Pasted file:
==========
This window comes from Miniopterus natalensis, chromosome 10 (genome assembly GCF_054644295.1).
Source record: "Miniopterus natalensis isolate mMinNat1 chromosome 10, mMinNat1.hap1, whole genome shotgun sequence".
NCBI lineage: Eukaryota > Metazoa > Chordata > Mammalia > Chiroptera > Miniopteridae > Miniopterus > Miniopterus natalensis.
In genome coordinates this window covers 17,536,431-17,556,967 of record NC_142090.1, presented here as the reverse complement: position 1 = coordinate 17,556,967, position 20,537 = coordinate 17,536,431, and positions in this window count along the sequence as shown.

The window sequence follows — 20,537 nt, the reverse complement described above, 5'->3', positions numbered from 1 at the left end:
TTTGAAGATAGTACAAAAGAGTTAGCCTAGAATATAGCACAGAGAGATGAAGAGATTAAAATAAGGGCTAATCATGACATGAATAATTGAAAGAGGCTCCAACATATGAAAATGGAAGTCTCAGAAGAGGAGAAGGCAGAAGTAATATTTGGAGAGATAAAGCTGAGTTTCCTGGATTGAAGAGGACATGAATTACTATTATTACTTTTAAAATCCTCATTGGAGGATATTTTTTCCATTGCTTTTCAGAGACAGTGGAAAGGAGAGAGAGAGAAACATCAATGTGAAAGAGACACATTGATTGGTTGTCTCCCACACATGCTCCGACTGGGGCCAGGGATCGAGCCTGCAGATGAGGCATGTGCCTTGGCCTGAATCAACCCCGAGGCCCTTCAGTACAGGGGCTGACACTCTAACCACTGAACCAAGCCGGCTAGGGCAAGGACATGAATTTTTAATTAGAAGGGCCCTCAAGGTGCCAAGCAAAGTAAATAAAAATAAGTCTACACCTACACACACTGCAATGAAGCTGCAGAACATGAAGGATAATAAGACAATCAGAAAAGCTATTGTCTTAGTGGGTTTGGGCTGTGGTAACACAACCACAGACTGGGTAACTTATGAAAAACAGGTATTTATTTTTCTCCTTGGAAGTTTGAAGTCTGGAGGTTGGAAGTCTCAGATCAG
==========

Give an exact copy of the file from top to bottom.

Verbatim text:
This window comes from Miniopterus natalensis, chromosome 10 (genome assembly GCF_054644295.1).
Source record: "Miniopterus natalensis isolate mMinNat1 chromosome 10, mMinNat1.hap1, whole genome shotgun sequence".
NCBI lineage: Eukaryota > Metazoa > Chordata > Mammalia > Chiroptera > Miniopteridae > Miniopterus > Miniopterus natalensis.
In genome coordinates this window covers 17,536,431-17,556,967 of record NC_142090.1, presented here as the reverse complement: position 1 = coordinate 17,556,967, position 20,537 = coordinate 17,536,431, and positions in this window count along the sequence as shown.

The window sequence follows — 20,537 nt, the reverse complement described above, 5'->3', positions numbered from 1 at the left end:
TTTGAAGATAGTACAAAAGAGTTAGCCTAGAATATAGCACAGAGAGATGAAGAGATTAAAATAAGGGCTAATCATGACATGAATAATTGAAAGAGGCTCCAACATATGAAAATGGAAGTCTCAGAAGAGGAGAAGGCAGAAGTAATATTTGGAGAGATAAAGCTGAGTTTCCTGGATTGAAGAGGACATGAATTACTATTATTACTTTTAAAATCCTCATTGGAGGATATTTTTTCCATTGCTTTTCAGAGACAGTGGAAAGGAGAGAGAGAGAAACATCAATGTGAAAGAGACACATTGATTGGTTGTCTCCCACACATGCTCCGACTGGGGCCAGGGATCGAGCCTGCAGATGAGGCATGTGCCTTGGCCTGAATCAACCCCGAGGCCCTTCAGTACAGGGGCTGACACTCTAACCACTGAACCAAGCCGGCTAGGGCAAGGACATGAATTTTTAATTAGAAGGGCCCTCAAGGTGCCAAGCAAAGTAAATAAAAATAAGTCTACACCTACACACACTGCAATGAAGCTGCAGAACATGAAGGATAATAAGACAATCAGAAAAGCTATTGTCTTAGTGGGTTTGGGCTGTGGTAACACAACCACAGACTGGGTAACTTATGAAAAACAGGTATTTATTTTTCTCCTTGGAAGTTTGAAGTCTGGAGGTTGGAAGTCTCAGATCAG